Needless to say the typography on Butterick’s site is rock solid, with little to improve upon apart from purely aesthetic preference. My only issue that slightly irked me was that whilst reading on some pages the column of text was not perfectly centered. There is a very good reason for this, the title structure and summary occupy the top left part of the main column of content, the downside is that it leaves a column of white space below it.
The solution would be to offset the title and summary to the left allowing the main column of text to occupy the absolute centre of the screen. It has no impact whatsoever on the overall reading experience, just a slight visual discrepancy between the balance of white space either side of the main column of text.
And over to Ben!
Snap and save with Google Photos
I see Google Photos as a bit of a masterclass in a user experience that appears incredibly simple but is actually full of powerful capabilities. It completely gets out of your way and puts your photos front and centre, letting you get on with what you came to do. There are a few qualities that put it on another level from rivals:
- Speed. As with most things Google, it is clear how much they have prioritised performance. You can be scrolling through thousands of assets all on one page, grab the scrubber and jump back a couple of years and your photos always load almost instantly. Even when you’re looking at a full page photo, pressing left or right the next photo pops in instantly.
- Infinite scroll. To have all of your photos on a single web page and be able to effortlessly scroll back through years of memories is both a technical feat of engineering and a great user experience.
- Transitions. It’s so easy to overdo animation in modern web apps, but Google keeps it restrained, ensuring every transition in the app serves a purpose. Navigating between the list page and the detail page of an asset is done with an animation that reinforces your perception of your position in the list. Navigating left and right between photos is accompanied by a subtle transition which steps out the way when as soon as you speed up your clicks.
AirBnB make searching part of the journey
AirBnB obviously invests a lot in design and it shows. One thing they really excel at is delivering a great search experience. It starts with the initial search box (the style of which has since been copied by most competitors) split into the 3 most important facets of a holiday booking search: location, start and end date, and the number of guests. The user interface of this search box is excellent, with the help of the autosuggest and the date range picker I can search for stays in Bath for a specific week with 2 guests, and all I had to do was type 2 characters (“Ba”) and do 7 easy clicks.
The search results page is also chock full of clever design, cramming a lot in without it feeling cluttered or complicated. The google map lets you drill down to specific areas and find the most central properties. The big, good quality, photos give you enough of a glimpse to make a comparison and tempt you onto the details page.
The way they have done the search filters is also very clever, bringing the most frequently used filters to the surface (note the recent promotion of cancellation flexibility since the pandemic) whilst providing more detailed filters on a separate modal. This makes excellent use of the limited screen real estate caused by the inclusion of the map, which meant a more traditional left hand column of filters would not work.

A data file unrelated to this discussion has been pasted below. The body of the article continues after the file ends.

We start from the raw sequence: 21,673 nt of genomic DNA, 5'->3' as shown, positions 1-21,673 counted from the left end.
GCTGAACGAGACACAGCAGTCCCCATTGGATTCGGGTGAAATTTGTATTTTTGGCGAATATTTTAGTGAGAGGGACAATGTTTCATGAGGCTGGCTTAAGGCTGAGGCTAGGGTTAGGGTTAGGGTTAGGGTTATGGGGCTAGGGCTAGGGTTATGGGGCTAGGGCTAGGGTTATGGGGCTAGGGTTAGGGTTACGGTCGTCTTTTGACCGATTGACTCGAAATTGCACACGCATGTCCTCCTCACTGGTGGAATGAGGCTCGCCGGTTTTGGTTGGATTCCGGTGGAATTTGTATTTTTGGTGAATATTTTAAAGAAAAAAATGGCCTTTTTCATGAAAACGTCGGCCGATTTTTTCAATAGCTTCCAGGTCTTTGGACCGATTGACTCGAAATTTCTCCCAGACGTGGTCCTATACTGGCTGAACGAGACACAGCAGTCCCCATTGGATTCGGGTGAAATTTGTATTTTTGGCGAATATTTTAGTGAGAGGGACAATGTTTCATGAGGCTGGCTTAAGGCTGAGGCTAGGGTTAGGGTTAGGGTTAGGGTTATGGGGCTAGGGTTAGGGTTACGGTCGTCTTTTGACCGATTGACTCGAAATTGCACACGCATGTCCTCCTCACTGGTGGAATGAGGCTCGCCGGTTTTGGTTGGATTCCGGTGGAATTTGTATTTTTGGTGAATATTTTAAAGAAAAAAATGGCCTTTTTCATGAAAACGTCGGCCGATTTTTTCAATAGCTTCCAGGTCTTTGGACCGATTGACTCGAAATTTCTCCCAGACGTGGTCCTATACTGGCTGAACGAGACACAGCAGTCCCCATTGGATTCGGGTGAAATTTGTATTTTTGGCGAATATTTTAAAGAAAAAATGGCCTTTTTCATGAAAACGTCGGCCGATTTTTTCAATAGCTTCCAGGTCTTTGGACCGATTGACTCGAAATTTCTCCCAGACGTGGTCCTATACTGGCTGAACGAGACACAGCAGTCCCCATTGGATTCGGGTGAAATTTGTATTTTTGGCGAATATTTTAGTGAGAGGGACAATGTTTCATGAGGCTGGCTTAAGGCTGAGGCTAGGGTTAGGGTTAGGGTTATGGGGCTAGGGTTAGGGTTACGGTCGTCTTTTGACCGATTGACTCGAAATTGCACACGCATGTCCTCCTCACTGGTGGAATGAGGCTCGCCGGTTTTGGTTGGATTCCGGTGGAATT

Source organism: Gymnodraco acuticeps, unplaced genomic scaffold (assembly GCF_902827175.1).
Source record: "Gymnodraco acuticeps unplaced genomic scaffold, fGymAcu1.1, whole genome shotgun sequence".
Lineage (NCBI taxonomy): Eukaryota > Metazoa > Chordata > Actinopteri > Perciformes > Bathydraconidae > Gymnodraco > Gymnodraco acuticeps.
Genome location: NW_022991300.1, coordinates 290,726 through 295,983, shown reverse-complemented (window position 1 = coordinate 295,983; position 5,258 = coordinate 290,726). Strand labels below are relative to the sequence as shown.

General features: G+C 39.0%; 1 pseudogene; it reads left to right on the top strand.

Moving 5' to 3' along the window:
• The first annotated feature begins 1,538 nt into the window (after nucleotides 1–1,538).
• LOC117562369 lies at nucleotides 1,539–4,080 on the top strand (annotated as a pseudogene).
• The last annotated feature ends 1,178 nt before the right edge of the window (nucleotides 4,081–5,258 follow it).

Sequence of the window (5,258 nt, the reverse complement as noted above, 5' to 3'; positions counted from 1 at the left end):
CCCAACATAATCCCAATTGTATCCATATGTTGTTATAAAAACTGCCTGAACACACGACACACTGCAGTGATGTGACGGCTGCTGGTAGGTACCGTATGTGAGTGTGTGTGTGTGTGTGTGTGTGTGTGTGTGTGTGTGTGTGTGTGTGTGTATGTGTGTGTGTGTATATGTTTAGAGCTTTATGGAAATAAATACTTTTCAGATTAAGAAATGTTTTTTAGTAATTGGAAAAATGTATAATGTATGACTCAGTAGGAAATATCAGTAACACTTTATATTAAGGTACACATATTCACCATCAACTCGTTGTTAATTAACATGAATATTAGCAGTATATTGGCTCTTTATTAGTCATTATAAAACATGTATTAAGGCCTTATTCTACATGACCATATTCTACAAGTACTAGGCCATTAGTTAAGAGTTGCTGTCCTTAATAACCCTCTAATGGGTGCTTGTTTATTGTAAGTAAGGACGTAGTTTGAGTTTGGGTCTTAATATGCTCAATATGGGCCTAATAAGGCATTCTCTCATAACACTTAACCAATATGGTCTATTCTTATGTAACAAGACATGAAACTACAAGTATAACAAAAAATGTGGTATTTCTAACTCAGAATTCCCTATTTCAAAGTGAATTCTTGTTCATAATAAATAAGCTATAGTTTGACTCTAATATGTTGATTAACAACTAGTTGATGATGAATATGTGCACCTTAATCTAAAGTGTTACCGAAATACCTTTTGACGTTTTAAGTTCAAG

If I were tasked with coming up with some improvements, then I would consider removing the heading on the results page - I don’t think it justifies the amount of space it takes up and the summary of the search is a duplication of what is shown in the search box itself. I would also be arguing to remove the line warning me about how many places are being booked. While it is a lot more restrained then similar anxiety inducing tricks on other sites (I’m looking at you Booking.com) I see it as an anti-pattern that doesn’t serve the users needs. With those changes in place, it would look something like this:
Never lose your phone with Google Home
I’ve had a google mini speaker at home for a while now, but the other week I discovered a feature that really impressed me. I had misplaced my phone somewhere in the house (which is a hobby of mine) and had spent a few minutes looking for it before I decided to try asking Google - “Ok Google, where’s my phone?”. I had assumed it would reply “I’m sorry, I don’t know how to help with that…” but was pleasantly surprised to hear “OK. I can help with that. Your phone should now be ringing on full volume”. So Google was able to recognise my voice, and make the phone that belongs to me override the silent mode that I usually keep it on and ring at full volume, which led me to find it instantly.
Simple actions on Gov.uk
This is inclusive design at its best.
Designing a website with a target audience of literally anybody in the country, is no small order. Government websites used to be a sprawling nightmare. Difficult to navigate, impossible to find what you wanted and any online forms were fiddly, prone to error and frustrating to use. The launch of the Gov.uk website in 2012 was a huge step forward. The combination of a well thought out information architecture, and a robust set of user-centered design principles led to a website that was fast, clean and easy to use. As a UX designer I frequently refer to the Gov.uk design system to see their ultra-accessible, and usable take on a user interface.
One of my favourite patterns of theirs is the principle of one question per page. Rather than a long, intimidating form for people to fill out, break each question down onto its own page. Let the user concentrate on one thing at a time and also get validation one answer at a time (rather than filling out an entire form before having to scroll back up to find any errors). It’s a great pattern that you see all over the web now, from getting an insurance quote to filling out customer feedback surveys on typeform.